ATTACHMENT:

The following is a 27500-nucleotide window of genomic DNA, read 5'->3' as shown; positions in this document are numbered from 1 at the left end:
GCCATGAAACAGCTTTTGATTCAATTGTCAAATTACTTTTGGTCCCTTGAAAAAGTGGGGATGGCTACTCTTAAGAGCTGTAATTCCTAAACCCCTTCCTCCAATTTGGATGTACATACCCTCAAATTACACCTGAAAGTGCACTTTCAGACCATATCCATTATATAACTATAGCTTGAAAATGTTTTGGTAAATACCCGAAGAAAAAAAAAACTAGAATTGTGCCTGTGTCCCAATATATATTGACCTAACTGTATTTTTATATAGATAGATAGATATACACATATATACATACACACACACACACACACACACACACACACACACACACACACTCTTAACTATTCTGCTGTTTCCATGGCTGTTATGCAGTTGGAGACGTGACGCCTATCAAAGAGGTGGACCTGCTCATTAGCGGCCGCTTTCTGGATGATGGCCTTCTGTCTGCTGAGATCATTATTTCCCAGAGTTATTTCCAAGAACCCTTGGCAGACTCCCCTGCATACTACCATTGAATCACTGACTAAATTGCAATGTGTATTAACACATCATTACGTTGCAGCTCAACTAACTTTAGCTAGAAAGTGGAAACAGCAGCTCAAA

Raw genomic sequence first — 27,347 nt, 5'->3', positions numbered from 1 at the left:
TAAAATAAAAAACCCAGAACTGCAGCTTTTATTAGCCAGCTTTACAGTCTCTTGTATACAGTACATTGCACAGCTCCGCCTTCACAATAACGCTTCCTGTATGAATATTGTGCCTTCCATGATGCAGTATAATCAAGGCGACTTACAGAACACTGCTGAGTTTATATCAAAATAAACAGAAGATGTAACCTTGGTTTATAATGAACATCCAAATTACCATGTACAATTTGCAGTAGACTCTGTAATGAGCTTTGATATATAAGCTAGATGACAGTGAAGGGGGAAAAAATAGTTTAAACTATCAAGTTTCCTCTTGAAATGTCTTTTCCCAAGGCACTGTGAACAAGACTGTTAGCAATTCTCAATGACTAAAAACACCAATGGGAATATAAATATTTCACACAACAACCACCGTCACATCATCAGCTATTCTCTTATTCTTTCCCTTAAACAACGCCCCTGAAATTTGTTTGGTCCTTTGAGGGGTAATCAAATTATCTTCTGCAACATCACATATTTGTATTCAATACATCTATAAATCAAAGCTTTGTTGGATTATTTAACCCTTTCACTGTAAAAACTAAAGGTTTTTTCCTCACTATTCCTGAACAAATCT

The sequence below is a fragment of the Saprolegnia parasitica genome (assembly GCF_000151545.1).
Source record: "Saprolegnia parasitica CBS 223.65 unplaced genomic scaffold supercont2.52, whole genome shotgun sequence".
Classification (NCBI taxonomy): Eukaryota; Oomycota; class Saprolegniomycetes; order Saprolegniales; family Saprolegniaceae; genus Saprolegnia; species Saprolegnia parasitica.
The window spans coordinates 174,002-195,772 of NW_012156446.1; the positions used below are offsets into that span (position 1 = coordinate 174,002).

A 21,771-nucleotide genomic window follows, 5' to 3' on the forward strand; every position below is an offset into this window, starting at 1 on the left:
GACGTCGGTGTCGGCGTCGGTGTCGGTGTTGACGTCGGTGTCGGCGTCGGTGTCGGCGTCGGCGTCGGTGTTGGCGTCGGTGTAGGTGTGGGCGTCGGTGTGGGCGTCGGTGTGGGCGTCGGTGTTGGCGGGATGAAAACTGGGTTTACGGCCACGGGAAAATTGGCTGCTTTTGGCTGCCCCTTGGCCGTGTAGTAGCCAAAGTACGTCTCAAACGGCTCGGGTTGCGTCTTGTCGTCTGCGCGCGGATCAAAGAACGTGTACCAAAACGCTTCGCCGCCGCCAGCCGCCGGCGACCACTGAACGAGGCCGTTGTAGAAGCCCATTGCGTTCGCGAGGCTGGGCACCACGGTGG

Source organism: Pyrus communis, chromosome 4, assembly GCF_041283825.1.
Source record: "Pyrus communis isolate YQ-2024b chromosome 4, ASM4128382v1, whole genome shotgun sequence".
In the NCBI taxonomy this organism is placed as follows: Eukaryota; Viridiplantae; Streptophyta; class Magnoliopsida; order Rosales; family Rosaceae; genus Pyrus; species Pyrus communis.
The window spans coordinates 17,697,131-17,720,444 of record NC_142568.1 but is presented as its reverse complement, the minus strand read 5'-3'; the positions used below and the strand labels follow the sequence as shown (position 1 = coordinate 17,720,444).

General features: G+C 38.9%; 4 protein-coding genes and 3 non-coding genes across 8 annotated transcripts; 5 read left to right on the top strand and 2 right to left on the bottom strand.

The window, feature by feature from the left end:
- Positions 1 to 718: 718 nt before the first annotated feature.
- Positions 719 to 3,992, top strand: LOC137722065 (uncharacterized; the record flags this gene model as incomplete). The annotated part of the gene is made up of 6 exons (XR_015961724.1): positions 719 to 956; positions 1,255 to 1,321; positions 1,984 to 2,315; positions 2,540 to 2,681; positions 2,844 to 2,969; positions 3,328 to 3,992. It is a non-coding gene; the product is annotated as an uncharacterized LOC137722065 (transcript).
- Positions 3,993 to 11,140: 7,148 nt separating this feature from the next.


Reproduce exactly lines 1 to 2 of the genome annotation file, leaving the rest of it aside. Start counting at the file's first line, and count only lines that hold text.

The following is a 27500-nucleotide window of genomic DNA, read 5'->3' as shown; positions in this document are numbered from 1 at the left end:
GCCATGAAACAGCTTTTGATTCAATTGTCAAATTACTTTTGGTCCCTTGAAAAAGTGGGGATGGCTACTCTTAAGAGCTGTAATTCCTAAACCCCTTCCTCCAATTTGGATGTACATACCCTCAAATTACACCTGAAAGTGCACTTTCAGACCATATCCATTATATAACTATAGCTTGAAAATGTTTTGGTAAATACCCGAAGAAAAAAAAAACTAGAATTGTGCCTGTGTCCCAATATATATTGACCTAACTGTATTTTTATATAGATAGATAGATATACACATATATACATACACACACACACACACACACACACACACACACACACACACACTCTTAACTATTCTGCTGTTTCCATGGCTGTTATGCAGTTGGAGACGTGACGCCTATCAAAGAGGTGGACCTGCTCATTAGCGGCCGCTTTCTGGATGATGGCCTTCTGTCTGCTGAGATCATTATTTCCCAGAGTTATTTCCAAGAACCCTTGGCAGACTCCCCTGCATACTACCATTGAATCACTGACTAAATTGCAATGTGTATTAACACATCATTACGTTGCAGCTCAACTAACTTTAGCTAGAAAGTGGAAACAGCAGCTCAAA